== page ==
Making Make-Up, part two.

Dear Cyber-Friends,

Since the wordy-bit introduction was in the last post, I’ll get straight to the point! All of these mica powders were bought from Coastal Scents, who have nothing to do with this post other than selling me the samples.

I used the Semi Matte and the Metallic Pearl Honey Tan as a base. The Semi Matte works as a good primer/filler to even out skin-tone, and the Metallic Pearl Honey Tan is perfect for a daytime shimmery eyeshadow.

Over this, I tried the red/pinks in batches of three. All were applied with a blender brush.

First batch, left to right: Cerise Flame, Bordeaux, Blue Claret Pearl.

Image

Cerise Flambe came out very bright reddish and shimmery; Bordeaux looked like a deep pink/purple and also pretty shimmery; and the Blue Claret Pearl seems like a great warm semi-matte color for adding depth and shade to any look.

Image

(Side story: when I blended them together after this, it turned into a perfect shade for a fake fresh bruise. Amateur make-up artists take note!)

Second batch, left to right: Roussillon, Sienna, Satin Rouge.

Image

Roussillon turned out to be a bright, burnt, shimmery coppery red; the Sienna was also very shimmery and on the pinkish side of red; and Satin Rouge was a semi-matte darker reddish, which I’ll primarily use for shading warm eyeshadow color combos (and possibly lipsticks, etc).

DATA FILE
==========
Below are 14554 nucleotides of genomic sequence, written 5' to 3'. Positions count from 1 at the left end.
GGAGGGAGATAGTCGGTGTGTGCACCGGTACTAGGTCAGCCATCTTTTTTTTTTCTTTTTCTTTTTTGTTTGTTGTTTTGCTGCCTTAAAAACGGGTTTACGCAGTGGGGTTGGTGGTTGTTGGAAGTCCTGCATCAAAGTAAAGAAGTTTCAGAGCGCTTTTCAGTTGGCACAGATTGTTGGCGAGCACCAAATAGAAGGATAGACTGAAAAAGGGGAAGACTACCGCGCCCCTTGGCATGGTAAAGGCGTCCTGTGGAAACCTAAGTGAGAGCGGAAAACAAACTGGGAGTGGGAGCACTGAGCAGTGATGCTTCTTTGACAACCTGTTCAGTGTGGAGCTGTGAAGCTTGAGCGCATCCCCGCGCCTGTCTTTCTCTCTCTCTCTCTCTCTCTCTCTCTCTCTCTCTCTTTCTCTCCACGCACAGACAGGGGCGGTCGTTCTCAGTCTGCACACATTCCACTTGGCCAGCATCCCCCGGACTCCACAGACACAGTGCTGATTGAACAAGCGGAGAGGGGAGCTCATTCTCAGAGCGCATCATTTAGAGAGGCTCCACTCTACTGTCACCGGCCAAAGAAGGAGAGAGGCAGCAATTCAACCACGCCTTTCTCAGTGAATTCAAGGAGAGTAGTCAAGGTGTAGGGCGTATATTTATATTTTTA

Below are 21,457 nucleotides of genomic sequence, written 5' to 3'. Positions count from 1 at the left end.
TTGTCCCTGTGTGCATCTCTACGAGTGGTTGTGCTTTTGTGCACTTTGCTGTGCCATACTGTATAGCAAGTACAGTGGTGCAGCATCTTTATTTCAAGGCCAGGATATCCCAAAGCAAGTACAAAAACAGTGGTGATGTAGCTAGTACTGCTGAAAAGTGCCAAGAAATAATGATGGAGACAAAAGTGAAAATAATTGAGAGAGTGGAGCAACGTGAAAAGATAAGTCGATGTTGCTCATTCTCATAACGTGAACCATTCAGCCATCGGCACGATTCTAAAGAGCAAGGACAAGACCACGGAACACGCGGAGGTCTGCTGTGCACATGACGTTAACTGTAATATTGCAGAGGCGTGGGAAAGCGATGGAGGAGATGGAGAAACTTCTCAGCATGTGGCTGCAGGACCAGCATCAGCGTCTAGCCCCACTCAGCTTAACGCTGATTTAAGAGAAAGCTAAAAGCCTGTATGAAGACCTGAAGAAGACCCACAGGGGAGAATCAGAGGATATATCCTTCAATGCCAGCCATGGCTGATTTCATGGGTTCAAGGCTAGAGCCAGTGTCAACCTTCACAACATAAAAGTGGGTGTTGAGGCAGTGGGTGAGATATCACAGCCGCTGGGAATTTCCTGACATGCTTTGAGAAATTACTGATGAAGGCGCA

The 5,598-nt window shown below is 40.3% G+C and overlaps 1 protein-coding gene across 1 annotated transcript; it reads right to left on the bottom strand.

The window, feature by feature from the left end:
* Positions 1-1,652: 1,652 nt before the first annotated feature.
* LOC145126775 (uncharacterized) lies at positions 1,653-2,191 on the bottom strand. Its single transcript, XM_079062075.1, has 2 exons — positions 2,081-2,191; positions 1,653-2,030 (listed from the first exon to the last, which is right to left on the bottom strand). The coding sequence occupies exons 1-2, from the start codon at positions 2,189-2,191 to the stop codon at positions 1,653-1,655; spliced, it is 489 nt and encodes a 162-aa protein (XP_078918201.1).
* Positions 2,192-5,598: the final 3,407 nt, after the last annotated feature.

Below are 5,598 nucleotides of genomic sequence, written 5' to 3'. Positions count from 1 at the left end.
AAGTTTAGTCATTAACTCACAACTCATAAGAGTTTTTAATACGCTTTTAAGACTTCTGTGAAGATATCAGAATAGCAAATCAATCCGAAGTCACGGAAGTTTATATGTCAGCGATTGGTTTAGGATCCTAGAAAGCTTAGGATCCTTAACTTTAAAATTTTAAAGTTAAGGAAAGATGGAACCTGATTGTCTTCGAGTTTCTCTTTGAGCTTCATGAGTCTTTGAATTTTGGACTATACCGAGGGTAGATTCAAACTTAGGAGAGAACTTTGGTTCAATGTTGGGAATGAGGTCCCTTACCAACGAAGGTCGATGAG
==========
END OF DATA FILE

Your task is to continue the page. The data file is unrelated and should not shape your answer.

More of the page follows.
Image

(This one did not look like a bruise when blended together, in case you were wondering. It was too bright and shimmery.)

For the last set, I did a complete “look”; I still used the same base of Semi Matte and Metallic Pearl Honey Tan, and then used Copper over the lid. I used Blackstar Red along the upper lashes, applied with thin liner brush.

Image

The Copper is really warm, kind of on the reddish side of orange. The Blackstar Red is a nice deep purple.

Image

That’s all of the micas!

I hope this was helpful if you’re considering getting any of these colors, or inspiring if you’re considering making your own eyeshadows, or at least entertaining if none of the above apply to you!

I’ll be using these in various experiments and looks in the future, so keep a lookout for those at some point.

Thanks for reading!

Love,

GeGi.

Advertisements

Making Make-Up, part one.

Dear Cyber-Friends,

About a year or so ago, I started down the path of making my own skin and hair care products. It’s been a fulfilling and addictive habit, and has led to the natural progression of wanting to make my own make-up. If I’m going to make the effort of keeping everything I clean and moisturize with fairly healthy for my body, then it only makes sense to do the same with make-up!

That said, I admit I don’t go to the same lengths as other people with keeping everything natural. I like what I like, and I’m okay with a little compromise once in a while. I figure I still have a net benefit, because most of the things I’m using really are great, I know exactly what’s in everything, and there aren’t any extra weird chemical ingredients.

Also, this post is in no way sponsored by anyone, nor am I receiving any compensation for my opinions, nor am I endorsing anything or anyone. This is just a review based on my perception. Okay, disclaimers over!

I recently make an order of mica powder (and a couple iron oxides, and 10 gram jars with sifters) from Coastal Scents. I’m planning on using them for color in basically everything: eyeshadow, lipstick, nail polish, blush, etc. I LOVE shimmer in my make-up, so mica powders are perfect for me. If I’m going for a neutral look, I tend to just not wear anything; make-up for me is to show off.